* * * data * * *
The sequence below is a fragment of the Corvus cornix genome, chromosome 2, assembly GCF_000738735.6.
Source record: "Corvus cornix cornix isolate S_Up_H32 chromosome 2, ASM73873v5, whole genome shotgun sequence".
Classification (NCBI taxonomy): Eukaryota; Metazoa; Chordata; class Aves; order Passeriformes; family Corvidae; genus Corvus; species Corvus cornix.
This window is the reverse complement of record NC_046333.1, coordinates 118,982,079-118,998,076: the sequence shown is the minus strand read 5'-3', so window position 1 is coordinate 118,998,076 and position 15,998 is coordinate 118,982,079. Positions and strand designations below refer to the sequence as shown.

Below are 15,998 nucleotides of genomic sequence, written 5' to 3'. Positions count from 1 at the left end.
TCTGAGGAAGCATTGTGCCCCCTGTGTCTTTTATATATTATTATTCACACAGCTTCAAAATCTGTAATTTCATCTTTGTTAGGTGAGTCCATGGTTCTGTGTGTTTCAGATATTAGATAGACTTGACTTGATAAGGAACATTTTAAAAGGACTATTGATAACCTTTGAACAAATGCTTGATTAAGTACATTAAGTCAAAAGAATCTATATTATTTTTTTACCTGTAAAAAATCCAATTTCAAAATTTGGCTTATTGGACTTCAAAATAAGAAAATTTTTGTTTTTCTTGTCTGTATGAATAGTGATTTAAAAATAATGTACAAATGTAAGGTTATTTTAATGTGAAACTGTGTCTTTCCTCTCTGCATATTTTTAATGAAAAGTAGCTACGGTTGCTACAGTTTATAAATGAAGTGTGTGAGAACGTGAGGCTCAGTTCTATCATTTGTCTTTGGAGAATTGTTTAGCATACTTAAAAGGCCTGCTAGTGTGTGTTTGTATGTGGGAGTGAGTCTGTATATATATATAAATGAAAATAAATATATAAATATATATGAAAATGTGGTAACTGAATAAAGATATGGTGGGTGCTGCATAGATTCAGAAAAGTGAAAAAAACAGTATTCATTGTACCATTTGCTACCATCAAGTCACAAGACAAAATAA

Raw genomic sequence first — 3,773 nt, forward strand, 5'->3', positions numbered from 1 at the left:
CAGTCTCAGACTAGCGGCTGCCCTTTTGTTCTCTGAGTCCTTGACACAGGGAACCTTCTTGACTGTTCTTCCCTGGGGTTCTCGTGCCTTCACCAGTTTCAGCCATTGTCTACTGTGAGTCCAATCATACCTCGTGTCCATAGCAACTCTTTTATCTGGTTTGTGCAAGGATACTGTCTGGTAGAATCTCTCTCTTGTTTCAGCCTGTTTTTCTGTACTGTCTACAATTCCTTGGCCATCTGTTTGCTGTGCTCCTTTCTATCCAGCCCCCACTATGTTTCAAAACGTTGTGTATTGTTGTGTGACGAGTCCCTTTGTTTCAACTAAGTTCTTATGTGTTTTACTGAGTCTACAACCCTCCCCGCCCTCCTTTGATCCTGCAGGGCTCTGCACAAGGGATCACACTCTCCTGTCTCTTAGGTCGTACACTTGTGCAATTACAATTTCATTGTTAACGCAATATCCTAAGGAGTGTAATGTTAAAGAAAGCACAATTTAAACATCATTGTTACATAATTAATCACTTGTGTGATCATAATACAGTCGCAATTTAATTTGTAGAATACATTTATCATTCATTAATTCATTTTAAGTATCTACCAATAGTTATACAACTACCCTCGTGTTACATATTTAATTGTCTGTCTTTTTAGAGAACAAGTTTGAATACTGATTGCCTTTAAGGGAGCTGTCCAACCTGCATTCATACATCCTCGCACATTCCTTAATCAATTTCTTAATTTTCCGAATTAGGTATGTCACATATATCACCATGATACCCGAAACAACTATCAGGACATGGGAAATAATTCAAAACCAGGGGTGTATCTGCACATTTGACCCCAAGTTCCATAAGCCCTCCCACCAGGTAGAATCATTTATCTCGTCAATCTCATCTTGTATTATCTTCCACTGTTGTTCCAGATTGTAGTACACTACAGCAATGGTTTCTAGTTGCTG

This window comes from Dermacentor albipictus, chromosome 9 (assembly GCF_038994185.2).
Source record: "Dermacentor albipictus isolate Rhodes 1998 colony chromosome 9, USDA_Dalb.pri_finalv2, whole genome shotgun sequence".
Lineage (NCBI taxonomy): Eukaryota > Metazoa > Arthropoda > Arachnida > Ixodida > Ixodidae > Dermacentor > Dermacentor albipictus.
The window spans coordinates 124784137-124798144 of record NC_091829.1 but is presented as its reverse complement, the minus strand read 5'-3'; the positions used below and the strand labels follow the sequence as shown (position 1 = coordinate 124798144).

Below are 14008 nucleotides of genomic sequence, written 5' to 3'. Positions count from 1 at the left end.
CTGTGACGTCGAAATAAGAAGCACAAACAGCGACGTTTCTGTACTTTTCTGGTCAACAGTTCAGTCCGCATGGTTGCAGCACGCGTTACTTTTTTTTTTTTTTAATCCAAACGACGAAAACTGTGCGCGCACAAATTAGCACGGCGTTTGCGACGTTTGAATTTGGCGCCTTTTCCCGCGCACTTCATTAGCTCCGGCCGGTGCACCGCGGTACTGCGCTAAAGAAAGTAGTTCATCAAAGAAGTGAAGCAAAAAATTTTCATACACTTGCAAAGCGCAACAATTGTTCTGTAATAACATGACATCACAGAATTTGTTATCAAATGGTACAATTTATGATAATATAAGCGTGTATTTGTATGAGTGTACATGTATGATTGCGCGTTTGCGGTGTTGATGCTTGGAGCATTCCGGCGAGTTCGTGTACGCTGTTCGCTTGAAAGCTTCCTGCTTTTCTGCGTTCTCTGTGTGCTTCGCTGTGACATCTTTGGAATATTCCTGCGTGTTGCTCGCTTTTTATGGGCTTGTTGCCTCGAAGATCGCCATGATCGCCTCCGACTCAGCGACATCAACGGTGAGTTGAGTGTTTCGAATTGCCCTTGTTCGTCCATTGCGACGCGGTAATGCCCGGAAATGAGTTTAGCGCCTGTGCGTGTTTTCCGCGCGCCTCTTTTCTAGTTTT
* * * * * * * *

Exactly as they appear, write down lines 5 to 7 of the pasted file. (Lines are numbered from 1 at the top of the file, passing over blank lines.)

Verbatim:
Below are 15,998 nucleotides of genomic sequence, written 5' to 3'. Positions count from 1 at the left end.
TCTGAGGAAGCATTGTGCCCCCTGTGTCTTTTATATATTATTATTCACACAGCTTCAAAATCTGTAATTTCATCTTTGTTAGGTGAGTCCATGGTTCTGTGTGTTTCAGATATTAGATAGACTTGACTTGATAAGGAACATTTTAAAAGGACTATTGATAACCTTTGAACAAATGCTTGATTAAGTACATTAAGTCAAAAGAATCTATATTATTTTTTTACCTGTAAAAAATCCAATTTCAAAATTTGGCTTATTGGACTTCAAAATAAGAAAATTTTTGTTTTTCTTGTCTGTATGAATAGTGATTTAAAAATAATGTACAAATGTAAGGTTATTTTAATGTGAAACTGTGTCTTTCCTCTCTGCATATTTTTAATGAAAAGTAGCTACGGTTGCTACAGTTTATAAATGAAGTGTGTGAGAACGTGAGGCTCAGTTCTATCATTTGTCTTTGGAGAATTGTTTAGCATACTTAAAAGGCCTGCTAGTGTGTGTTTGTATGTGGGAGTGAGTCTGTATATATATATAAATGAAAATAAATATATAAATATATATGAAAATGTGGTAACTGAATAAAGATATGGTGGGTGCTGCATAGATTCAGAAAAGTGAAAAAAACAGTATTCATTGTACCATTTGCTACCATCAAGTCACAAGACAAAATAA

Raw genomic sequence first — 3,773 nt, forward strand, 5'->3', positions numbered from 1 at the left: